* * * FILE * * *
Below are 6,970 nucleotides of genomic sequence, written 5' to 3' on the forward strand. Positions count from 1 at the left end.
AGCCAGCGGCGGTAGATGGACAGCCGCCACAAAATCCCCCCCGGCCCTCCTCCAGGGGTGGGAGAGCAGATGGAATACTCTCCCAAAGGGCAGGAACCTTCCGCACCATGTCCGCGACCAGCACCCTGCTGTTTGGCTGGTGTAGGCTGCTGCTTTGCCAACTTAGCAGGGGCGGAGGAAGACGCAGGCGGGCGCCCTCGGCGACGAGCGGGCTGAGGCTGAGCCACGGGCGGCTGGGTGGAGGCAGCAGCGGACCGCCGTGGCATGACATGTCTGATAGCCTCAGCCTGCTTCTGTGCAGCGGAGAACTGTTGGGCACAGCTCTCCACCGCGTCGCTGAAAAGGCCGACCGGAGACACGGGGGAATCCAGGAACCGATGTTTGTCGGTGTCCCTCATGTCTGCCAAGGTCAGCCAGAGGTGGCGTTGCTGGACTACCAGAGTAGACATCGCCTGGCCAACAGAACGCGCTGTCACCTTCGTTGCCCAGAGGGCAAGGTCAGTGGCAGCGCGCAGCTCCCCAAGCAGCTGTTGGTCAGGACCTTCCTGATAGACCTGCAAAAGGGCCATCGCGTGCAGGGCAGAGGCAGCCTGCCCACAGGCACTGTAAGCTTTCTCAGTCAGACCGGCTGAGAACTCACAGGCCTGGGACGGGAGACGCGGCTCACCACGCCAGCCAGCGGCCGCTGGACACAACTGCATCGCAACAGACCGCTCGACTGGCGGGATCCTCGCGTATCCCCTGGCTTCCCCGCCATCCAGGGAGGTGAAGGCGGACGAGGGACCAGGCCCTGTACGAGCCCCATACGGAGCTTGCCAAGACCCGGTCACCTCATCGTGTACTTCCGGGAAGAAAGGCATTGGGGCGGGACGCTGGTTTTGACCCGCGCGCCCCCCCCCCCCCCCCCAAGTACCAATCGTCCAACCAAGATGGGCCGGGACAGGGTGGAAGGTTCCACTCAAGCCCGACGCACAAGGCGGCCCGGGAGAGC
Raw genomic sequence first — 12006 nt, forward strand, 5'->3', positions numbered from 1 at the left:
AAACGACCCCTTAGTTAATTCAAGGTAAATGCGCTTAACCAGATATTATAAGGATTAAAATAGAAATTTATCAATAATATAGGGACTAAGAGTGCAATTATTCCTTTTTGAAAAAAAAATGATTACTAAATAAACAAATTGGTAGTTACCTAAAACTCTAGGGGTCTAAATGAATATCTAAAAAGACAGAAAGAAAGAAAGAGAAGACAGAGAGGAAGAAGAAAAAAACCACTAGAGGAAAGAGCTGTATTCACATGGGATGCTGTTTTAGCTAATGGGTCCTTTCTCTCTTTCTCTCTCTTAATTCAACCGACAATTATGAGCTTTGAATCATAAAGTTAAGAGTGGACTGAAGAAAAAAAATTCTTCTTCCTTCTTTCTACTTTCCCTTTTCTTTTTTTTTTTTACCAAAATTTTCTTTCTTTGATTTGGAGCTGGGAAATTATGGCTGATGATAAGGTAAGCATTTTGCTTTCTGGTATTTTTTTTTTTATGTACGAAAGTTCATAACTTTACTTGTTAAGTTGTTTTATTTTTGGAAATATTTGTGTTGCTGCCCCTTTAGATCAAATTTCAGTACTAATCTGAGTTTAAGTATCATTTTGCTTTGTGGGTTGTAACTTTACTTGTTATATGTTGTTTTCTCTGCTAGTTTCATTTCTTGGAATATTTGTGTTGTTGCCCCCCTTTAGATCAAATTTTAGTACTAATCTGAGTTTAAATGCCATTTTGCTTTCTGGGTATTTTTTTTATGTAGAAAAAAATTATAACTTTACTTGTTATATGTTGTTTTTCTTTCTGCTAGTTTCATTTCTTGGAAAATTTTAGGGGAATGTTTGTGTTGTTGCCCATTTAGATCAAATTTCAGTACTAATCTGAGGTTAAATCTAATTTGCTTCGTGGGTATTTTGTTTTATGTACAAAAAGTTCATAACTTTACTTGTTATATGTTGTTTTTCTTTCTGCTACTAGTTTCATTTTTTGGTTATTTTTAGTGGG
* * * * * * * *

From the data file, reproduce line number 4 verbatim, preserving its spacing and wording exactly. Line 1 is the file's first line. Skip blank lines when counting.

AAACGACCCCTTAGTTAATTCAAGGTAAATGCGCTTAACCAGATATTATAAGGATTAAAATAGAAATTTATCAATAATATAGGGACTAAGAGTGCAATTATTCCTTTTTGAAAAAAAAATGATTACTAAATAAACAAATTGGTAGTTACCTAAAACTCTAGGGGTCTAAATGAATATCTAAAAAGACAGAAAGAAAGAAAGAGAAGACAGAGAGGAAGAAGAAAAAAACCACTAGAGGAAAGAGCTGTATTCACATGGGATGCTGTTTTAGCTAATGGGTCCTTTCTCTCTTTCTCTCTCTTAATTCAACCGACAATTATGAGCTTTGAATCATAAAGTTAAGAGTGGACTGAAGAAAAAAAATTCTTCTTCCTTCTTTCTACTTTCCCTTTTCTTTTTTTTTTTTACCAAAATTTTCTTTCTTTGATTTGGAGCTGGGAAATTATGGCTGATGATAAGGTAAGCATTTTGCTTTCTGGTATTTTTTTTTTTATGTACGAAAGTTCATAACTTTACTTGTTAAGTTGTTTTATTTTTGGAAATATTTGTGTTGCTGCCCCTTTAGATCAAATTTCAGTACTAATCTGAGTTTAAGTATCATTTTGCTTTGTGGGTTGTAACTTTACTTGTTATATGTTGTTTTCTCTGCTAGTTTCATTTCTTGGAATATTTGTGTTGTTGCCCCCCTTTAGATCAAATTTTAGTACTAATCTGAGTTTAAATGCCATTTTGCTTTCTGGGTATTTTTTTTATGTAGAAAAAAATTATAACTTTACTTGTTATATGTTGTTTTTCTTTCTGCTAGTTTCATTTCTTGGAAAATTTTAGGGGAATGTTTGTGTTGTTGCCCATTTAGATCAAATTTCAGTACTAATCTGAGGTTAAATCTAATTTGCTTCGTGGGTATTTTGTTTTATGTACAAAAAGTTCATAACTTTACTTGTTATATGTTGTTTTTCTTTCTGCTACTAGTTTCATTTTTTGGTTATTTTTAGTGGG